Listening Post: America–17% geeks

Venn diagram of the geek-nerd-dork-dweeb personality spectrum. Graphic: Democratic Underground

Venn diagram of the geek-nerd-dork-dweeb personality spectrum. Graphic: Democraticunderground

I am among the the 17% of Americans who (according to, when asked, will self-identify as “geeks.” A much smaller subset will self-identify as “nerds.” A much larger percentage of Americans, no doubt, will ask “What’s the difference?” This has long been a matter of debate, particularly on the Internet, where geeks, nerds and other less-savory specimens are likely to congregate.

Originally, a “geek” was a circus performer, more particularly, the kind of circus performer that would bite the head off a live chicken. And “nerd” was coined in 1954 by Dr. Seuss, in a line of verse reading “A nerkle, a nerd, and a seersucker, too!” But in popular usage, the terms have taken on different shadings. According to

“A geek is somebody who is generally very knowledgeable—even to the point of obsession—about a topic… it’s important to note that geeks are generally social. They have their fascination in what makes them unique, but you probably wouldn’t know of their geekitude unless they told you about it.

The general connotation [of nerd] is of an irritating, unattractive person who may be brilliant, but who chooses to focus on non-social pursuits. Another definition of “nerd” is a four letter word with a six-figure income. digs in a little deeper:

Geek: Someone who spends a lot of time and energy in a certain special but conventional area… A geek is an outwardly normal person who can relate to others in general but who has taken the time to learn specific technical skills and would rather talk about their special obsession than anything else. They are generally not athletic and enjoy sedentary pursuits like video games, comic books, being on the internet, etc… Geeks can be self-confident and proud of their traits.

Nerd: Someone with a great interest in academic subjects like math and science and who is socially awkward and has trouble relating to others outside of their fields… Nerds generally are self-confident in the academic setting and take pride in their intellect and band together with other nerds although their social skills outside of their academic obsession are diminished.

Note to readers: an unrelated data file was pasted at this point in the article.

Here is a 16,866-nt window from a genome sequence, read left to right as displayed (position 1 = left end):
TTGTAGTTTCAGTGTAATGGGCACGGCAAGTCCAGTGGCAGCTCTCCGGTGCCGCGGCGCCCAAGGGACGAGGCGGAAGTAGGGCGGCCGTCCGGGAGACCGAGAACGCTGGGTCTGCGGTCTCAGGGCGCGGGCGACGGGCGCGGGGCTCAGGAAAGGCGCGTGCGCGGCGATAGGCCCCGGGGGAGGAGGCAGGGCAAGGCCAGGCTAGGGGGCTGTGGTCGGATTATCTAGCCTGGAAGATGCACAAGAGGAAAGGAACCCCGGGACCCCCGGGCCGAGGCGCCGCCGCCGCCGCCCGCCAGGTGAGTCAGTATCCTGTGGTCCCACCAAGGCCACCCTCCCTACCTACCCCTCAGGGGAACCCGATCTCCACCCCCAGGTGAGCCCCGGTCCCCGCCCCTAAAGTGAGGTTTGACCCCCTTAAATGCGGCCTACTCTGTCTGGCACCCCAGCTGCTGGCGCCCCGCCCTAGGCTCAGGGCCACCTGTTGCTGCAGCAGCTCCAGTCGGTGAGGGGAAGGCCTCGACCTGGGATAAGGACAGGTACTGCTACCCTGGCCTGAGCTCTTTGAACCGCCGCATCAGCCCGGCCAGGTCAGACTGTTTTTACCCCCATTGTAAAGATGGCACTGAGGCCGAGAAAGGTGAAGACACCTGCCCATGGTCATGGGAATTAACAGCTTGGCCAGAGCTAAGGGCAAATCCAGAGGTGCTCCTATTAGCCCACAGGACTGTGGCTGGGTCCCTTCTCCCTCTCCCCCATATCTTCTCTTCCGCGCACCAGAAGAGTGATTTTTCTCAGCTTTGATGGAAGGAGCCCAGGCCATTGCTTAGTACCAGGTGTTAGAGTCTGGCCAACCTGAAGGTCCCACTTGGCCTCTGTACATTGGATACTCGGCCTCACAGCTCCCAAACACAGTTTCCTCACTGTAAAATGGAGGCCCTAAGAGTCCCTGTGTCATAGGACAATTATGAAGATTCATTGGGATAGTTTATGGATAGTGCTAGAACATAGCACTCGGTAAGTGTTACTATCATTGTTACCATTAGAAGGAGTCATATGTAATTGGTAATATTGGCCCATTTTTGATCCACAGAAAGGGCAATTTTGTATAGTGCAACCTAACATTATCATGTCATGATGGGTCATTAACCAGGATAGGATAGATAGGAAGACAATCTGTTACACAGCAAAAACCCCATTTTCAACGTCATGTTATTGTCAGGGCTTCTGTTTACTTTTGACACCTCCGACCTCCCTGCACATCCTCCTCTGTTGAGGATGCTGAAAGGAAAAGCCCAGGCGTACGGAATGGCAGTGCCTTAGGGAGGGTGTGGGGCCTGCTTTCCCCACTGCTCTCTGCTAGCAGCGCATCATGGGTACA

They also expand the personality spectrum to include “dorks” and “dweebs,” and provide the handy Venn diagram above to show you the traits shared and not shared by each of the four types. A Venn diagram, by the way, almost always tests positive for the presence of “nerd.”

You might say, “Well, they all have one thing in common–they’re losers!” You might, that is, if you were a “hunk,” a “babe” or a “jock.” But actually, both geeks and nerds have a good shot at being winners. I, for example, have been in a stable relationship for forty years and have almost always been employed full time, and Wall Street is famously thick with nerds. In fact, or at least factoid, 31% of Americans believe geeks have a higher chance of being successful. No one, however, is laying odds on dweebs and dorks. It has been suggested that hygiene can be an issue. Sorry.

If you are in doubt as to which category you might fall in yourself, offers a handy online “Nerd, Geek or Dork” test.

Taking online tests?–I think that’s another “nerd” indicator. But let me know how you do, in a comment below.


11 Comments on “Listening Post: America–17% geeks”

  1. connie says:

    According to the second definition, I’m for sure a Sondheim geek.

  2. Laurie Booth-Trudo says:

    This Listening Post is apropos of what?